There was once an island Kingdom in the Alifbay Archipeligo. A sad Kingdom.The saddest of Kingdoms. A Kingdom so sad that it had forgotten its name.
The trouble had started some forty years earlier when the King, who like to be known as Top Cat, or “T.C.”, claimed to have made new discoveries based on the ancient legends of Old Major and particularly Snowball. He had announced to the annual festival that the legends of old had been brought to life by the discovery of the Magic Lens, a tool for focusing the beaming light of Old Major and Snowball onto the people of Alifbay. King T.C. Had written four long instruction manuals for his successors to understand how to use the Magic Lens.
For many long years, King TC’s Magic Lens seem to keep the good folk of Alifbay happy. Their annual festival attracted increasing numbers of people from the surrounding islands. Some stayed permanently. A few even came from the mainland, Le Bore, which the King had led his people away from nearly half a century earlier.
After King TC’s death, his first successor, Junior, or Jr to his friends appeared to be very popular. There were many exchanges organised with the mainland and many of Alifbay’s subjects were very excited. But it turned out that the kingdom was losing people on every trip to Le Bore. The people were becoming restless. There were even rumours that the Kings Kourt itself was divided. But with the newspapers strictly censored by the Control Cops, this would only ever be gossip.
Then one year, just before the annual festival, it was announced that Jr had gone bad. He’d taken a few from the kingdom to live on Frappacino, a small rock near Le Bore which attracted many visitors until it collapsed into the sea. Meanwhile, a new successor to King TCwas declared. The Professor, who according to gossip had always been a prime mover behind the scenes, was cast into the spotlight.
The Professor’s first act was to renounce all those who’d moved to close to Le Bore, and spoke of getting back to the true spirit of King TC. He spoke too of a new openness. In reality, the King and his Kourt were desperately trying to clamp down on to the new semaphore craze. This had involved the subjects of the island kingdom learning the new semaphore system and subjects of Alifbay could often bee seen all along the coast frantically waving flags to similar crazed flag wavers on the surrounding islands and boats. Royal Proclamations were issued against the sharing of gossip or the unfairness of semaphore, and subjects were urged to submit their news and thoughts to the official newspapers.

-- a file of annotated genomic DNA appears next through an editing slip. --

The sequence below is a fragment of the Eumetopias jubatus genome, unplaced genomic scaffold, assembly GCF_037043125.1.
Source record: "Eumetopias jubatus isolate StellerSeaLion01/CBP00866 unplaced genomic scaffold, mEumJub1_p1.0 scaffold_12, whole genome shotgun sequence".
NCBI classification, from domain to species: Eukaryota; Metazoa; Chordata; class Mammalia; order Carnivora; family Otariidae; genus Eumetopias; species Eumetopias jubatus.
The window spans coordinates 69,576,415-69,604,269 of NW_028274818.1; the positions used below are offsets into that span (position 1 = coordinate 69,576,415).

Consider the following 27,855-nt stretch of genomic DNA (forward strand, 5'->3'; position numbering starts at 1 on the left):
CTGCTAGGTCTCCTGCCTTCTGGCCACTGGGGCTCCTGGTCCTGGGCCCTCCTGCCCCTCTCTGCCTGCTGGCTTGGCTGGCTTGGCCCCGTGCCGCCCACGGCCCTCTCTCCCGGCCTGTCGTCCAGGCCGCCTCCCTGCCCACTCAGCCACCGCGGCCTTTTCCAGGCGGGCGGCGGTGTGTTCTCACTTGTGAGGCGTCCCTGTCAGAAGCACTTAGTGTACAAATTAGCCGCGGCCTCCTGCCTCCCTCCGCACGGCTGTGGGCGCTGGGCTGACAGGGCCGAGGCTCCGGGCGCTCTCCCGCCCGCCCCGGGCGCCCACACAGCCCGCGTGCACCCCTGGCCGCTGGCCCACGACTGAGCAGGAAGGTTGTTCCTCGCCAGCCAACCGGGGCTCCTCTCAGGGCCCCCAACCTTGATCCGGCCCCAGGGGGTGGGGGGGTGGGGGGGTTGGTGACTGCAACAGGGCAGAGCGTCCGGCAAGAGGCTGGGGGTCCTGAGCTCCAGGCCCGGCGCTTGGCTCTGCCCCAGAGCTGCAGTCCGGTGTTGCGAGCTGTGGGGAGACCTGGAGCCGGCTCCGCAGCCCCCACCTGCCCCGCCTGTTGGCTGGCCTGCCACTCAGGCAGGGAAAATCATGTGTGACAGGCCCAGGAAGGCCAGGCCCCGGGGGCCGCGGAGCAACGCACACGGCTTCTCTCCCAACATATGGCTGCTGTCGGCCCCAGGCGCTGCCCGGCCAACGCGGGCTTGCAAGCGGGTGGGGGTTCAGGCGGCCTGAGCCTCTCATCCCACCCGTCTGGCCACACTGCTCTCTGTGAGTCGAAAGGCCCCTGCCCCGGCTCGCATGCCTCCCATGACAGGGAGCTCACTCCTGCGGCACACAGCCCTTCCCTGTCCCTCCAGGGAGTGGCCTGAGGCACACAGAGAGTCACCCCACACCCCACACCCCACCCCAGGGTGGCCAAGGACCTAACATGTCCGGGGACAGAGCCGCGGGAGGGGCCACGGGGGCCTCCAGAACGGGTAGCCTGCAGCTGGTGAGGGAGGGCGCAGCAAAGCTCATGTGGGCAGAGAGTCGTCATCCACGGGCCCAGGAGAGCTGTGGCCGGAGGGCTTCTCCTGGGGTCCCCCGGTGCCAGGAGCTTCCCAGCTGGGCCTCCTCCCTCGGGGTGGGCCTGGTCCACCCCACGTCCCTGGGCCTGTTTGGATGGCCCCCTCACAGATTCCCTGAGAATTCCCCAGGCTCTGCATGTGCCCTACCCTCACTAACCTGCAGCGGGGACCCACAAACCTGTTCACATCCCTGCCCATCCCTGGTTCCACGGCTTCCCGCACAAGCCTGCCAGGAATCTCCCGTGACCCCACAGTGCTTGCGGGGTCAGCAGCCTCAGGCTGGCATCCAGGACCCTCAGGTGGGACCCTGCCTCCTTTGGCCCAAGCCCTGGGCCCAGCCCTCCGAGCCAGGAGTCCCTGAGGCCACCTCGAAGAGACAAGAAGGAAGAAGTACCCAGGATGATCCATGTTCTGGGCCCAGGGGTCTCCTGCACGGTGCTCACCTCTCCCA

However, the semaphore language had been leant by most in the Kingdom. As with nearly all monarchies, a lack of information didn’t prevent speculation – quite the opposite. Aided by the semaphore signals from neighbouring kingdoms, often sent by refugees from Alifbay, rumours began to spread about corruption and wrongdoing at the heart of the Kourt.
The King Professor decided to hit back. He took counsel from a group within the Kourt, known as the Leatherettes – named as such for their tendency to wear leather. The Leatherettes advised him to make better usse of the Magic Lens, in order to unite the subjects behind the Professor. Afterall, they declared, he was their Professor. Then, the Leatherettes urged the Professor to try a new technique with the Magic Lens. It was, they said, guaranteed to bring harmony throughout the Kingdom, and would make Alifbay a much more attractive destination to some of the travellers from neighbouring islands . They desperately needed travellers to visit, and hopefully stay, volunteering to become subjects and do some of the vital repairs much needed across the Kingdom, even though nobody was supposed to discuss the shambolic state of much of the islands buildings.
The new technique, explained the Leatherettes, involved using the Magic Lens to its maximum ability. This could only be done by the Professor, and only if he wore special garments made of “warm leatherette”. The special warm leatherette was the finest leather known to the world, so fine that the wearer could hardly feel it. They also explained that to the eyes of traitors, the untrustworthy and “Fifth Columnists”, it could appear invisible. Combined with the Magic Lens, it would be perfect for dealing with those subjects who spent too much time flag waving along the cliff tops and shorelines instead of working on the much needed repairs.
As the festival approached, the Leatherettes were said to be hard at work creating the new outfit. The Professor would have the garments fitted for size after the weekly Kourt. Gradually more and more members of the Kourt were invited to see the Professor in all his glory. And everybody did praise the Leatherettes’ beautiful stitching, the designs of the Magic Lens, TC’s profile and the works of Old Major and Snowball that were said to make up the multi-layered garment.
The Emperor tried on the finished garments for the last time before the festival.He gave a rare smile as he acknowledged that indeed, the leatherette was so light, it felt as he wore nothing. The Kourtiers each expressed amazement at the stitch work, the images, the fit, and declared how much they were looking forward to witnessing the enhanced powers of the Magic Lens.
In the run up to the festival, the word was spread across the Kingdom that the festival was to be a time for uniting the Kingdom behind the Professor. “Building a Better Future”, “Moving Forwards Together”, “People’s Repairing, not Waving People” and “New Clothes, New Alifbay” were painted on every wall or hung in splendid tapestries in every shop, office and home. More statues and portraits of Snowball and Old Major appeared in every village square. “Hope” was the watchword of the day. Woe betide anyone who might try to destroy hope
The big day arrived. With a smaller population, every subject could have a seat in the Great Lecture Theatre. Dry ice billowed from the curtains before they opened to reveal the Magic Lens. The subjects were on the edge of their seats, each with their own private fears and each outwardly enthusiastic about the promises of challenging but rewarding times ahead. The rumours had spread once more, though this time deliberately by the Leatherettes themselves.
As the smoke settled, the Magic Lens seemed more beautiful and powerful than ever. Then the moment arrived that seemingly everybody had been eagerly anticipating.